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1.  Longitudinal analysis of antigen specific response in individuals with Schistosoma mansoni infection in an endemic area of Minas Gerais, Brazil 
Background
Immunoepidemiologic studies have shown a relationship between IgE and IgG4 antibodies with age and with resistance and susceptibility to infection. It is believed that the IgE and IgG4 responses to soluble egg antigen (SEA) can be used for serological analysis of infection and post-treatment status. This study aimed to evaluate the association between Schistosoma mansoni infection and anti-SEA IgG4 and IgE reactivities, and determine whether these reactivities could be used as biomarkers of infection.
Methods
Between 2001 and 2009, a longitudinal study was performed in which parasitologic and blood specimens and socioeconomic and water-contact information were collected from 127 individuals. All patients positive for S. mansoni infection were treated.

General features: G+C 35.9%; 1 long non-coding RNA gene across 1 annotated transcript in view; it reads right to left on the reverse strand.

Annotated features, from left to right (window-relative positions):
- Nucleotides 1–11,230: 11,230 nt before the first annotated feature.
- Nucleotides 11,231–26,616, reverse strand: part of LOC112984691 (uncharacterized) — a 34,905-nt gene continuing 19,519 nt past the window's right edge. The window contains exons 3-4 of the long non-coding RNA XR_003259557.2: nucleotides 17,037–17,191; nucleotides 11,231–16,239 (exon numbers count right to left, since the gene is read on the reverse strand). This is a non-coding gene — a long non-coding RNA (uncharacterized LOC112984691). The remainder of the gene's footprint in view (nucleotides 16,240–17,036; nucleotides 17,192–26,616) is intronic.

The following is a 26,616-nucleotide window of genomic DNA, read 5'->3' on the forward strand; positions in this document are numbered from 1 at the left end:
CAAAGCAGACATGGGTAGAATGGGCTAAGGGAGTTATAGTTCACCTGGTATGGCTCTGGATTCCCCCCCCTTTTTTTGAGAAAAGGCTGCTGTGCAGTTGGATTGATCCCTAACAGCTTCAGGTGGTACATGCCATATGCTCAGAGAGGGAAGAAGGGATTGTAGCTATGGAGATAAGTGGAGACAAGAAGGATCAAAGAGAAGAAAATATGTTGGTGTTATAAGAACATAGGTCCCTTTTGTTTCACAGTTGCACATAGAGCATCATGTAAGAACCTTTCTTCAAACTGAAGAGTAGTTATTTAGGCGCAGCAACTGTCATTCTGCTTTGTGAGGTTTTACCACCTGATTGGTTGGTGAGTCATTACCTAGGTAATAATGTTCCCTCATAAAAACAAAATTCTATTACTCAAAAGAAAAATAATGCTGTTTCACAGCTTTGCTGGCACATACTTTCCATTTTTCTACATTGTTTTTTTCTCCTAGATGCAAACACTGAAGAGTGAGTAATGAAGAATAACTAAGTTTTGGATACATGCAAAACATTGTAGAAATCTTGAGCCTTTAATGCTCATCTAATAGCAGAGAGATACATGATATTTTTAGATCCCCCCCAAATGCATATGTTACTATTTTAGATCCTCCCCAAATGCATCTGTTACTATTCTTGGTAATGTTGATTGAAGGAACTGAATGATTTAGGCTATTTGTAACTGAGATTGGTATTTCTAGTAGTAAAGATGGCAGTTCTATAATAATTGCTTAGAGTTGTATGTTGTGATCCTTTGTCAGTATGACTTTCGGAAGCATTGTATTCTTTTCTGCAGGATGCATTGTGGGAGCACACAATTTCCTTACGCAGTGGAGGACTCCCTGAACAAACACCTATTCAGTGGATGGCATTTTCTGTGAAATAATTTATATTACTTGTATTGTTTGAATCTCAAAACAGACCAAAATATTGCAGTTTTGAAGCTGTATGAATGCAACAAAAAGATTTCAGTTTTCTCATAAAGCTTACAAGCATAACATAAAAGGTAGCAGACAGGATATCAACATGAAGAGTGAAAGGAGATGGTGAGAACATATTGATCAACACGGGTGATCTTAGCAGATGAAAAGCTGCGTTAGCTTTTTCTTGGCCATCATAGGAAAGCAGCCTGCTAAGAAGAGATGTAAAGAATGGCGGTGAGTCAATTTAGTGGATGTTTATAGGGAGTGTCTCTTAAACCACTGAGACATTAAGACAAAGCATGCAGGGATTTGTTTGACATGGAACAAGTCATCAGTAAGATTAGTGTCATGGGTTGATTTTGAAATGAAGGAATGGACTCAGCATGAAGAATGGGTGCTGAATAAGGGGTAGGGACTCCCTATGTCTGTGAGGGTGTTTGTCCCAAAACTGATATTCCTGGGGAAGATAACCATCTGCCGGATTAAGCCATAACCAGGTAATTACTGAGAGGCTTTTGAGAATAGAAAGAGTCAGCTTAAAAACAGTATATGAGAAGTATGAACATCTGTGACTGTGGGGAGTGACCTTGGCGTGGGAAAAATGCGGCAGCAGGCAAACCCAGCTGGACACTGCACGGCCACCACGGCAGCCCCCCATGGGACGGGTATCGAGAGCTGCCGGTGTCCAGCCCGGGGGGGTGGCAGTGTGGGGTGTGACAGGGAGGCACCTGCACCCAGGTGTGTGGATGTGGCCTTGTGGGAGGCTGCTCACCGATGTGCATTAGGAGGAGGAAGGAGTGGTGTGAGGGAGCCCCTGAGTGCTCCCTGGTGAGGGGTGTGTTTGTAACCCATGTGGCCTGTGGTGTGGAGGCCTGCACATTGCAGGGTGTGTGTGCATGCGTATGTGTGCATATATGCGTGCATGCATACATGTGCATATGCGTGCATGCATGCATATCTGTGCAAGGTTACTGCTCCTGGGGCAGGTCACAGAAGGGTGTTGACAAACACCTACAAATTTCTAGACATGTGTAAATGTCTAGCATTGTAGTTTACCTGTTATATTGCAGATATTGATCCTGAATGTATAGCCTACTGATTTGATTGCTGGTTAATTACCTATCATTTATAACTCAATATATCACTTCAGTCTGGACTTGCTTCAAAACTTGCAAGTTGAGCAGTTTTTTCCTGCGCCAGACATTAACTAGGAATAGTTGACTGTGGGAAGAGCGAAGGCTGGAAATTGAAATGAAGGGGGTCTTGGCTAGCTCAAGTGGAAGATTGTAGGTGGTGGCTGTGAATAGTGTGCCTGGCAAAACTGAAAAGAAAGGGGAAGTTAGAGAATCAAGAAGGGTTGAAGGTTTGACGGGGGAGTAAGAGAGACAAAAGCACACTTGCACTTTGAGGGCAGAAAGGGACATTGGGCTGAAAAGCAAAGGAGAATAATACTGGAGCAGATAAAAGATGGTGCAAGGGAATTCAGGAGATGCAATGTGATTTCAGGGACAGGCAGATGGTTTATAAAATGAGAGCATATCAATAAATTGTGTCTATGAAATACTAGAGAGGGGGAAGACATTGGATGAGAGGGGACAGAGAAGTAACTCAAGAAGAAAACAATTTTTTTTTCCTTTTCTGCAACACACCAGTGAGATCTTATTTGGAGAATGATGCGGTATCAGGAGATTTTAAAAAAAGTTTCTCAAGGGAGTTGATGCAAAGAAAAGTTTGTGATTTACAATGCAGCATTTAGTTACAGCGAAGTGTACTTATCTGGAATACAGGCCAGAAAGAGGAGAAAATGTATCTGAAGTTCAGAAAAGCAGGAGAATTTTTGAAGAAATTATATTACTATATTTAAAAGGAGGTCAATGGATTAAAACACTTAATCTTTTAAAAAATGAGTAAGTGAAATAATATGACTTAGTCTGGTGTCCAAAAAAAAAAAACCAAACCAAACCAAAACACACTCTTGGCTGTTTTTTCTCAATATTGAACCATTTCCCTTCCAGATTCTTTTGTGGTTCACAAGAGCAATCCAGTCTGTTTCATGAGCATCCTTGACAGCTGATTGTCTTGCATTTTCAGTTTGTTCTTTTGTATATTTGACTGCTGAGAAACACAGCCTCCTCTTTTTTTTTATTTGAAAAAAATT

Results
Schistosomiasis prevalence and the geometric mean of the egg count in 2001 were 59% and 61.05, respectively, decreasing to 26.8% and 8.78 in 2009. IgG4 anti-SEA reactivity in infected individuals was significantly higher than that in uninfected individuals at all time points. Analysis of receiver-operating characteristic (ROC) area showed that the IgG4 anti-SEA antibodies were able to predict infection by S. mansoni at each time point.
Conclusion
IgG4 anti-SEA reactivity can be used as a biomarker for immune monitoring of the presence of infection with S. mansoni in endemic areas.
doi:10.1093/trstmh/trt091
PMCID: PMC3888303  PMID: 24189480
Schistosomiasis; Longitudinal study; IgG4; IgE; Immunoepidemiology; Biomarkers
2.  Longitudinal analysis of antigen specific response in individuals with Schistosoma mansoni infection in an endemic area of Minas Gerais, Brazil 
Background
Immunoepidemiologic studies have shown a relationship between IgE and IgG4 antibodies with age and with resistance and susceptibility to infection. It is believed that the IgE and IgG4 responses to soluble egg antigen (SEA) can be used for serological analysis of infection and post-treatment status. This study aimed to evaluate the association between Schistosoma mansoni infection and anti-SEA IgG4 and IgE reactivities, and determine whether these reactivities could be used as biomarkers of infection.